3. While jars and lids are simmering, chop peaches, tomatoes, peppers, and onions (as finely as you prefer.) Stir all ingredients (except the tomatoes together), and heat in a saucepan over Med/High heat until boiling. Boil for 3 minutes, then stir in the tomatoes and boil 2 minutes more. Then remove saucepan from heat.
  4. {At this point, the salsa can be ladled into jars and kept in the refrigerator for about 2-3 weeks. If you want to store the salsa longer and/or in the pantry, continue to the next step to process jars in a water bath.}
  5. Instructions for Water Bath:
  6. Carefully lift a warm jar from the simmering water, pouring water out of the jar as you lift. Ladle salsa into the sterilized jar, leaving about ¼ inch of head space at the top.
  7. Wipe around the rim of the jar to clean off any salsa that has spilled over the sides.
  8. Place a lid onto the jar and gently screw it on with a metal band (Being careful not to over-tighten at this stage.)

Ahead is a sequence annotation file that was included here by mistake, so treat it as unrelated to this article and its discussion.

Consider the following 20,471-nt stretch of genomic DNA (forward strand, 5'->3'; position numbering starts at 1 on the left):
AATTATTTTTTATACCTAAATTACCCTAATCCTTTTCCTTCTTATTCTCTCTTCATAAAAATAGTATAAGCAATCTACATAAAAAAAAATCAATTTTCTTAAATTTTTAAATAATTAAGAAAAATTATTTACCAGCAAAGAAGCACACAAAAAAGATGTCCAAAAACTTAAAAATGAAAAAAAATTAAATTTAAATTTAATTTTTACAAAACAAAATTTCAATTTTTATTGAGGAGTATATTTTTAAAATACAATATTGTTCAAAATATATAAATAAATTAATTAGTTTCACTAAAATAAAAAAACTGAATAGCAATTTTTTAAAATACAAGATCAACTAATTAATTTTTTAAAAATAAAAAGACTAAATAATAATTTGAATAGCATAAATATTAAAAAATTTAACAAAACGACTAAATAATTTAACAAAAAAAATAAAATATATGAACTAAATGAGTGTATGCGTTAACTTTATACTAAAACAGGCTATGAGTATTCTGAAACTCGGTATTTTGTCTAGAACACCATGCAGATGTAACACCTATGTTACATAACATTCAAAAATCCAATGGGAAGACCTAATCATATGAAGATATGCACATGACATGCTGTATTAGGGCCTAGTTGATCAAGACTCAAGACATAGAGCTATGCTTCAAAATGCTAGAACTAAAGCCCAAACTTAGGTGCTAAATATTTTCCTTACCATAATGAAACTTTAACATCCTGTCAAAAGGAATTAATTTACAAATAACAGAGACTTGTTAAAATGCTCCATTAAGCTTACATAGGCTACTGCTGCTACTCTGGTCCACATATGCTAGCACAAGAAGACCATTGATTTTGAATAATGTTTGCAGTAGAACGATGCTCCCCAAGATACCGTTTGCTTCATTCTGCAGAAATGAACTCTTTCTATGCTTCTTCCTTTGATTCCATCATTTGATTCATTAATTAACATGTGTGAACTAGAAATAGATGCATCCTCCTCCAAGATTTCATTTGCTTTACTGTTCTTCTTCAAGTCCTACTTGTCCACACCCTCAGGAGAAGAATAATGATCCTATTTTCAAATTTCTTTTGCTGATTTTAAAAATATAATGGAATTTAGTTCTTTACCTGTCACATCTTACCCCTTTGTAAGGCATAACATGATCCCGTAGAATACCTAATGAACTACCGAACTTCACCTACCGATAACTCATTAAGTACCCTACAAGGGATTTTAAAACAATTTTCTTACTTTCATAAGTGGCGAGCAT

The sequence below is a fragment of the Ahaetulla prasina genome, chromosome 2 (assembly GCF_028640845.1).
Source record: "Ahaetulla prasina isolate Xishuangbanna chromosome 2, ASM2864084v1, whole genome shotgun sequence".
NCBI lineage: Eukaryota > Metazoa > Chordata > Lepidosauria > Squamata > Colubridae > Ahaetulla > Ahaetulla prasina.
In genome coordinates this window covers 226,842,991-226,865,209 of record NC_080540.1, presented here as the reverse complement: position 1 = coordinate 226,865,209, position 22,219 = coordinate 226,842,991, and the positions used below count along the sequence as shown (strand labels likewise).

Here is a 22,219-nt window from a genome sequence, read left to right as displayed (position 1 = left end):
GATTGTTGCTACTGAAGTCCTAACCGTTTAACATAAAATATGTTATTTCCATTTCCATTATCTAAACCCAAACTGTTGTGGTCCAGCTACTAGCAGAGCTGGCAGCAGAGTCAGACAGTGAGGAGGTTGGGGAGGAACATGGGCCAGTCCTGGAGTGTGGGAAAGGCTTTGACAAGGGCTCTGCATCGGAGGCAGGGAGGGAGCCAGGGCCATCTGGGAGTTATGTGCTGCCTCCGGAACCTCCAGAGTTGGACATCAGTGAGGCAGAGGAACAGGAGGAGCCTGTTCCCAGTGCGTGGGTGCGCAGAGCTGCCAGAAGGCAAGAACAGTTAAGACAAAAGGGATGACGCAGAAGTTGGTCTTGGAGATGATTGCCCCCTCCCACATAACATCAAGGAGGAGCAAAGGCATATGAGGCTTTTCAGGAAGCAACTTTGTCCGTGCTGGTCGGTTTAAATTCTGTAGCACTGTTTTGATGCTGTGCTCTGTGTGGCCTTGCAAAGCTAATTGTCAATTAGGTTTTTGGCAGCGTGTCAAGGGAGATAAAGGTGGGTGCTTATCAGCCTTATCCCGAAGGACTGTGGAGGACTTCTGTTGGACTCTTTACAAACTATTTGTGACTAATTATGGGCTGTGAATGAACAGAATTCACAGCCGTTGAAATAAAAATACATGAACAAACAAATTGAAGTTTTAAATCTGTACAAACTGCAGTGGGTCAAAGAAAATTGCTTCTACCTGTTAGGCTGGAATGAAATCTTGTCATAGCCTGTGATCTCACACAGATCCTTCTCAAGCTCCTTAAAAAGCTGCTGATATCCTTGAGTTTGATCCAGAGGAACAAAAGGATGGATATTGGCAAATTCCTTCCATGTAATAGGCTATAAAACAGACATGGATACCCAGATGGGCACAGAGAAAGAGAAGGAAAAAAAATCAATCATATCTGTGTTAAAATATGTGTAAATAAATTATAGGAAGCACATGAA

9. Repeat this process with all remaining jars. If you end up with extra salsa, you can always store it in the refrigerator to be eaten in the next few months.
  10. Return filled/lidded jars to the pot of water and make sure they are fully submerged by a few inches. Bring water to a rolling boil, place a lid on the pot, and process jars in boiling water bath for 10-12 minutes.
  11. When 10-12 minutes are up, remove the lid from the pot and turn off the heat, but allow jars to sit undisturbed in the water for 5 minutes so that the pressure inside can equalize.
  12. After 5 minutes, carefully lift out the jars and place them on a towel in a place where the jars can sit undisturbed for the next 24 hrs. (You will hear popping as the jars seal over the next few minutes or hours.)
  13. After 24 hours, remove the screw bands from the jars and check the seals by pressing your finger in the center of the lids. There should be no give whatsoever. (If any jars are not sealed properly, store those in the fridge.)
  14. Then screw on the lid bands as tightly as you like, wipe any hard water residue from the jars, label (if desired), and enjoy!